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Updated: October 4, 2009 03:05 IST

AG urges Dinakaran to preside over court

B. S. Ramesh
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Justice P.D. Dinakaran
The Hindu Justice P.D. Dinakaran

Even as uncertainty continued over whether the Chief Justice of the Karnataka High Court, P.D. Dinakaran, would preside over judicial proceedings from Monday, Advocate-General (AG) Ashok Harnahalli urged him to sit on the Bench and conduct the proceedings.

Justice Dinakaran has reportedly expressed unwillingness to sit on the Bench following a resolution passed by the Advocates Association of Bangalore asking him to refrain from attending or presiding over judicial proceedings until he is cleared of the allegations levelled against him.

High Court sources told The Hindu that when the Chief Justice expressed his unwillingness to sit on the Bench, several High Court judges, who met him at his residence on Saturday evening, said they were also not willing to preside over court work. Their refrain was, “It is you today, it could be us tomorrow.” Mr. Haranahalli, Additional Advocate-General K.M. Nataraj and State Public Prosecutor Pavin called on the Chief Justice and urged him to reconsider his decision.

The AG’s request comes in the wake of the resolution passed by the Advocates Association of Bangalore. Terming media reports disturbing, Mr. Harnahalli said: “By one stroke, the image of the judiciary as well as the Chief Justice is sought to be tarnished?” He said the allegations against Justice Dinakaran emanated from some members of the Tamil Nadu Bar and their veracity was so far not examined by members of the Bangalore Bar. Several allegations made in a representation to the Chief Justice of India, such as the colour of the number plate of Justice Dinakaran’s official car, did not merit consideration.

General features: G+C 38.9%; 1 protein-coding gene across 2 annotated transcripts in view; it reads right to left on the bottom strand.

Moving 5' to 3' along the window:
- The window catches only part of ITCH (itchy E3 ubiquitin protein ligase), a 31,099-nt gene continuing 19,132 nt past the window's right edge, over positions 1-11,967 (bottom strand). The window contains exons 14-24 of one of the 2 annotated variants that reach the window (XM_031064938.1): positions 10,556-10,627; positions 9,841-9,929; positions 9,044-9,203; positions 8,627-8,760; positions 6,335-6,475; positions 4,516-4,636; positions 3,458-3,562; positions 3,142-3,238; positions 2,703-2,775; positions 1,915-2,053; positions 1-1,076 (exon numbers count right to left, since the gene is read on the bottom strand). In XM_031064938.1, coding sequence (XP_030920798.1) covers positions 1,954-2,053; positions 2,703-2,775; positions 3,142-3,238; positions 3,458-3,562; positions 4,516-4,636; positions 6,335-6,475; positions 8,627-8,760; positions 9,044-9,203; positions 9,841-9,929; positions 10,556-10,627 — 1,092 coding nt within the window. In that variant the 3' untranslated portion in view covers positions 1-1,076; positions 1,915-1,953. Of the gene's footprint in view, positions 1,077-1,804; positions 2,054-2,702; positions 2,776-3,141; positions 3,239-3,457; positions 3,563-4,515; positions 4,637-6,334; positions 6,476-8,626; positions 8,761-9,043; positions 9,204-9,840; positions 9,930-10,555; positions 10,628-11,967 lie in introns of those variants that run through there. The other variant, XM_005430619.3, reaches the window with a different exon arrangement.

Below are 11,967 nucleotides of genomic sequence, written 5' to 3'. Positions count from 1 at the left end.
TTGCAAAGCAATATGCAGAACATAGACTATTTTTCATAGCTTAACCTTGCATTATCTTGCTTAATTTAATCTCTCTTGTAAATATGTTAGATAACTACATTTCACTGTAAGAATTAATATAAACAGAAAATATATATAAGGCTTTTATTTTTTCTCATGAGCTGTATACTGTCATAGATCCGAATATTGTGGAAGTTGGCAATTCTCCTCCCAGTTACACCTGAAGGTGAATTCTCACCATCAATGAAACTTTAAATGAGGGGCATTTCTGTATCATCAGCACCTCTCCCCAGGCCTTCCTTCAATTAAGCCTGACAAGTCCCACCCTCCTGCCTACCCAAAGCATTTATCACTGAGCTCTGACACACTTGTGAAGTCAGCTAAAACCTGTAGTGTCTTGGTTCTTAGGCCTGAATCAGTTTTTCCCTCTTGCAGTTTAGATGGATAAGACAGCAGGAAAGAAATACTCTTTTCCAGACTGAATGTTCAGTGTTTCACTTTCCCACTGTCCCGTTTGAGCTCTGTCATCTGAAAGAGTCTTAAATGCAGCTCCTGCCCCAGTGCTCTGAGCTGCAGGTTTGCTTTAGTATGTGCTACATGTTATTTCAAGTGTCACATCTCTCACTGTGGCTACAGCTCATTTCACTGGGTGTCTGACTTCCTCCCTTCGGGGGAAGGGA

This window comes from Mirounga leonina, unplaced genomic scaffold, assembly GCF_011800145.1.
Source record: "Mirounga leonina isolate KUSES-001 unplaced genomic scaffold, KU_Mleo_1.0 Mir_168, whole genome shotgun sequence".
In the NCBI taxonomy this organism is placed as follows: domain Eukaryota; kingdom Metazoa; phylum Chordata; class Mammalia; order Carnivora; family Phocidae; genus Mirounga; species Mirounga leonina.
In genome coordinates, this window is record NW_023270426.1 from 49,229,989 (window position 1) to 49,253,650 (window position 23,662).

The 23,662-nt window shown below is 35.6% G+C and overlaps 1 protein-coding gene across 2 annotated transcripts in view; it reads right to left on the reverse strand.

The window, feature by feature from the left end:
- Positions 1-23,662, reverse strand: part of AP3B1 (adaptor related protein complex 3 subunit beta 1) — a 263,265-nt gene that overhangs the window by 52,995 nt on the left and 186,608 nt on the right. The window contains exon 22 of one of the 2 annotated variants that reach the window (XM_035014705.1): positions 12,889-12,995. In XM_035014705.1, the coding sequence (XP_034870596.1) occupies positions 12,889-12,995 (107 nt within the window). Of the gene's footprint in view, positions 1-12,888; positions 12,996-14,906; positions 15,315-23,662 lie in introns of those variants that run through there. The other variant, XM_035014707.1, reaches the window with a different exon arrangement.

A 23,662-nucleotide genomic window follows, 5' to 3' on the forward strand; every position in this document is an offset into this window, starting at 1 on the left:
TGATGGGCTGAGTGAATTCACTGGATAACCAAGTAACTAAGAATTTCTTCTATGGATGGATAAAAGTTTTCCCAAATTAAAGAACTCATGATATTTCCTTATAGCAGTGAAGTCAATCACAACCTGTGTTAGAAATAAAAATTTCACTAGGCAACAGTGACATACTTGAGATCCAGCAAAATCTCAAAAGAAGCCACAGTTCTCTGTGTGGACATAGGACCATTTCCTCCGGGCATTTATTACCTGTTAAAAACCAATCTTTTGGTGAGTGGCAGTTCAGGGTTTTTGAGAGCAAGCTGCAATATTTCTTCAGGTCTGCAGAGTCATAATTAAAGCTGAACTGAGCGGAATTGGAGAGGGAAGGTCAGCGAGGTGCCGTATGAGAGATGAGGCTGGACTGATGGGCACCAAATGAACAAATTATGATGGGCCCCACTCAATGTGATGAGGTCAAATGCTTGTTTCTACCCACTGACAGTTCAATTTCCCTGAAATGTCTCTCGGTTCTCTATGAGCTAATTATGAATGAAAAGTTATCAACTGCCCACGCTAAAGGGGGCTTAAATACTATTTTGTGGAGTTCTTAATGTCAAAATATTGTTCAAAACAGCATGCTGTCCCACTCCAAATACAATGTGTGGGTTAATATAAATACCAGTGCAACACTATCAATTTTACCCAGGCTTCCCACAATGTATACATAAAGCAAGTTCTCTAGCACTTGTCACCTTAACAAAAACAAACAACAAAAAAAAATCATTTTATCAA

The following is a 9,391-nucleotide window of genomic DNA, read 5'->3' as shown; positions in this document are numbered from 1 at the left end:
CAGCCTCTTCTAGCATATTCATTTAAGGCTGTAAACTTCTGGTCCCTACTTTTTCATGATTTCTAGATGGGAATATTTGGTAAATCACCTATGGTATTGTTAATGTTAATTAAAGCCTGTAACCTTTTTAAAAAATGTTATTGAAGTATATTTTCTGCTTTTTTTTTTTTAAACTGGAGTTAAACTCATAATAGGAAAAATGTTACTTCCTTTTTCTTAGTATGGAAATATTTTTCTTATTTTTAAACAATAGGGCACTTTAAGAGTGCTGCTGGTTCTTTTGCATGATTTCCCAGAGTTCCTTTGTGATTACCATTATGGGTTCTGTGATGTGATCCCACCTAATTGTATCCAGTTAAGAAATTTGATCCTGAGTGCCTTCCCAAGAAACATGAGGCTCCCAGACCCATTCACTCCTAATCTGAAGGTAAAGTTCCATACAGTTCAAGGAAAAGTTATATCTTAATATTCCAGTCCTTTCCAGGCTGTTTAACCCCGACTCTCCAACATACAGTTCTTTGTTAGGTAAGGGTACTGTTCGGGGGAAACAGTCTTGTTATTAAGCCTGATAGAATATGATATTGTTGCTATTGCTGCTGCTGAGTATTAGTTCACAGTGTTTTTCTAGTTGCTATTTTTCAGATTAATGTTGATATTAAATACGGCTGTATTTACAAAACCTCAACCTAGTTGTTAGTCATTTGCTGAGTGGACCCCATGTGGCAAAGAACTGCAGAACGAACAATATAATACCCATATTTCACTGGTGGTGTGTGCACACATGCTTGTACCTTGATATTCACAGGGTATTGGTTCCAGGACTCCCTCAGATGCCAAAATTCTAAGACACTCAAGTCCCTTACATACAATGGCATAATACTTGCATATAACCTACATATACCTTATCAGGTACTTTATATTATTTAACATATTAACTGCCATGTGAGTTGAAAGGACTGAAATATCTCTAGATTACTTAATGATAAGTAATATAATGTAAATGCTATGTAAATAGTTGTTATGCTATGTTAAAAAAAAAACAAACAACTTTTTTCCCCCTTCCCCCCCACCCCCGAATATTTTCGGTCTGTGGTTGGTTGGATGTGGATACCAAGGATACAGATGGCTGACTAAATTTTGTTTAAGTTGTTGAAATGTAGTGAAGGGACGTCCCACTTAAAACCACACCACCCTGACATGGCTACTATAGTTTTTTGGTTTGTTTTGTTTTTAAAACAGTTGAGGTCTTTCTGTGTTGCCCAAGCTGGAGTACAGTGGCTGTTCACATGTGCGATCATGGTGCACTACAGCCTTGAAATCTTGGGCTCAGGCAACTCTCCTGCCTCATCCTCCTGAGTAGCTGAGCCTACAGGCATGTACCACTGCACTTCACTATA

Similarly, the allegation over speedy disposal of bail applications was absolutely without merit. Also, the Chief Justice and his family owning vast properties did not lead to an inference of doubtful integrity.

The AG said the Bar had a duty to protect the judiciary. Though it was the Bar’s duty to bring to the notice of the Chief Justice of India any complaint about a judge, no judge could be publicly defamed on the basis of a representation. It was, therefore, not correct on the part of the Bar to request Justice Dinakaran not to participate in judicial proceedings. On Friday, the Karnataka State Bar Council passed a resolution reposing faith in the Supreme Court collegium and the Chief Justice of India, and asking them to take a decision on the matter expeditiously. Meanwhile, several advocates led by Subba Reddy and B.V. Ramamurthy on Saturday urged Advocates Association of Bangalore president K.N. Putte Gowda to convene a general body meeting to discuss the implications of the September 17 resolution.

They said the resolution was inappropriate.

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